Season of Secrets, by Sally Nicholls

Season of Secrets, by Sally Nicholls, (2009 UK, 2011 US--cover shown at left, Scholastic, middle grade, 225 pages).

Molly and her older sister Hannah have been taken in by their grandparents after the death of their mother; their father, depressed and working odd hours, can't look after them. The girls hope that he hasn't abandoned them in this small town in the north of England forever--someday, surely, they can come home. But as the days pass, Hannah gets angrier, pushing against her new life as hard as she can, and one cold rainy night she decides that she and Molly will run away.

That night Molly, alone in the dark, sees the Wild Hunt sweeping after its prey with savage ferocity, and finds the hunted man--bloody from the teeth of the hounds. But when she brings her family back to help him, he is gone, and no-one believes he was real, except for Molly herself. As the seasons change, she will meet him, and the Wild Hunt, again....

The central story is that of a child coping with the death of her mother, but the tension and unhappiness of the day-to-day is broken by Molly's encounters with this strange man, who has stepped into her life from the old, old stories of England. He is part of a struggle that plays out every year, as the seasons change--cold versus warmth, light versus darkness, life versus death. When summer comes again, the broken and bloody stranger comes into his own, and Molly's family begins to come back together too.

Some people have suggested that Molly's stranger is a coping mechanism, a sublimated metaphor for her grief and healing. I like metaphors just as much as, if not more than, the next person, but I see no reason not to believe that Molly has, in fact, really met the Green Man aka the Oak King aka the ancient personification of the force vitale of Summer. Whichever way the reader wants to go with it, this fantasy part of the story adds depth and thought-provoking-ness to the small tight world of Molly's grief.

Although the mix of the realistic and fantastic worked beautifully for me, it might not be to every reader's taste. I can imagine that some of those who like sad family stories might find the fantasy intrusive, and those whose ears prick up at the mention of the Wild Hunt might feel disappointed that there wasn't more to that part of the story (it pretty much stays in the background like a tapestry on the wall, as opposed to actual unicorns or what have you trotting through).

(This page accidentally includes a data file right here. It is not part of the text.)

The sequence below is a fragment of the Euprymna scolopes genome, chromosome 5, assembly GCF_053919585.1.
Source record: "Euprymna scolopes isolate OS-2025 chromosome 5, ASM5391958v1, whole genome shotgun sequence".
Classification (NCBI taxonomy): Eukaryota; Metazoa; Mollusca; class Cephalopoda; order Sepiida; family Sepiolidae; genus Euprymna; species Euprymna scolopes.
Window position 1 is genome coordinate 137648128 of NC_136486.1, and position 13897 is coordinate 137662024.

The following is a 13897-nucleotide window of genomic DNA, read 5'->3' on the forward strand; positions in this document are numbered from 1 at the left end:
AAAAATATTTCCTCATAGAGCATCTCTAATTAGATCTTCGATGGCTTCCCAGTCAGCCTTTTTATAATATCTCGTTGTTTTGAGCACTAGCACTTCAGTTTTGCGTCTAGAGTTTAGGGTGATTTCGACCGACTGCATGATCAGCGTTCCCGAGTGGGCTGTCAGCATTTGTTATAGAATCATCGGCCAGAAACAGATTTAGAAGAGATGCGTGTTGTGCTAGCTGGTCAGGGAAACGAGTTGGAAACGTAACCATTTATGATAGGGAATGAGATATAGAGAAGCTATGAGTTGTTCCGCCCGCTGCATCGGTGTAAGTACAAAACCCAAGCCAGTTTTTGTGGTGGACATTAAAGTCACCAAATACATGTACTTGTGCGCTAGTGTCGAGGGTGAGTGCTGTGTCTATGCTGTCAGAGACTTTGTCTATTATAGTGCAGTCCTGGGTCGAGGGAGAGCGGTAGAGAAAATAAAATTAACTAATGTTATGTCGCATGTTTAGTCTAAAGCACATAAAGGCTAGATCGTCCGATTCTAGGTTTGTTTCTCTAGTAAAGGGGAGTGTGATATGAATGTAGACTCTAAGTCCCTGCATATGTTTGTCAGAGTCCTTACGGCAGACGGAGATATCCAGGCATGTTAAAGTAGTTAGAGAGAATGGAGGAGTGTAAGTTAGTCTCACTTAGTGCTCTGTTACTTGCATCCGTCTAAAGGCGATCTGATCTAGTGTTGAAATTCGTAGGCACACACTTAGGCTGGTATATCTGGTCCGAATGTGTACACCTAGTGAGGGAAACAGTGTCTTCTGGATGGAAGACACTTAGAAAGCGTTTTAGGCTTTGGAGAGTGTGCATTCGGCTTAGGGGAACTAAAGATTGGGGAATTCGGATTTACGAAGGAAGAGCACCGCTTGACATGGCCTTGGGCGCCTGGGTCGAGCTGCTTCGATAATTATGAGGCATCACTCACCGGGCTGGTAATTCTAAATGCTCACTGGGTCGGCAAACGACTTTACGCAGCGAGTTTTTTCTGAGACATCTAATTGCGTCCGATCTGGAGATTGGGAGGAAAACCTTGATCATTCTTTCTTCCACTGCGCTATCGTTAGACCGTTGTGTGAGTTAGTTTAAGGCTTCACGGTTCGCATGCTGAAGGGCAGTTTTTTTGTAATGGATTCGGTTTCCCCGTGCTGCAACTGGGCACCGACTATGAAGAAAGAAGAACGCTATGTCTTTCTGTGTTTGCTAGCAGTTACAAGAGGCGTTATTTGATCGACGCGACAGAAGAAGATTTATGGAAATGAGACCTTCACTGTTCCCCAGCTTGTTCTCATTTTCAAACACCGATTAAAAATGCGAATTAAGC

Here's another anxiety I have about recommending this book, that I want to make clear. I loved Molly (not least because she is an avid reader!), and wanted to hug her, and thought she was a beautifully written character, yet she never actually does anything, in either the real part of the book, or the fantasy part. Actually, no-one really Does anything--all are moving forward, but not via brisk and vigorous action (with the possible exception of those whose progression includes a bit of wild hunting....). So I think that this is one for those readers who would, if they had to pick either Character or Plot to be marooned with on a desert island, would go with Character.

That would be me, and I thought it was a lovely book. The writing, the characters, and mix of fantasy and reality, and the mix of sadness and hope make this one of my favorites of 2011.

Here's Sally Nicholls talking about her struggle writing about the unreal at Strictly Writing. Her first book was horribly unbearably all to real (a boy dying of cancer) and never have I cried more over a book than that one. But even though I put it down every two pages to cry (Nicholls should have asked for a kickback from the makers of Kleenex), I kept reading because it was really good...

And here are some other reviews of Season of Secrets, at Fuse #8, Bloggin' 'bout Books, Madigan Reads, and at The Guardian

1 comment:

  1. Oh, I adored this book--so glad you did, too. She has another one coming out soon, about the plague I think.


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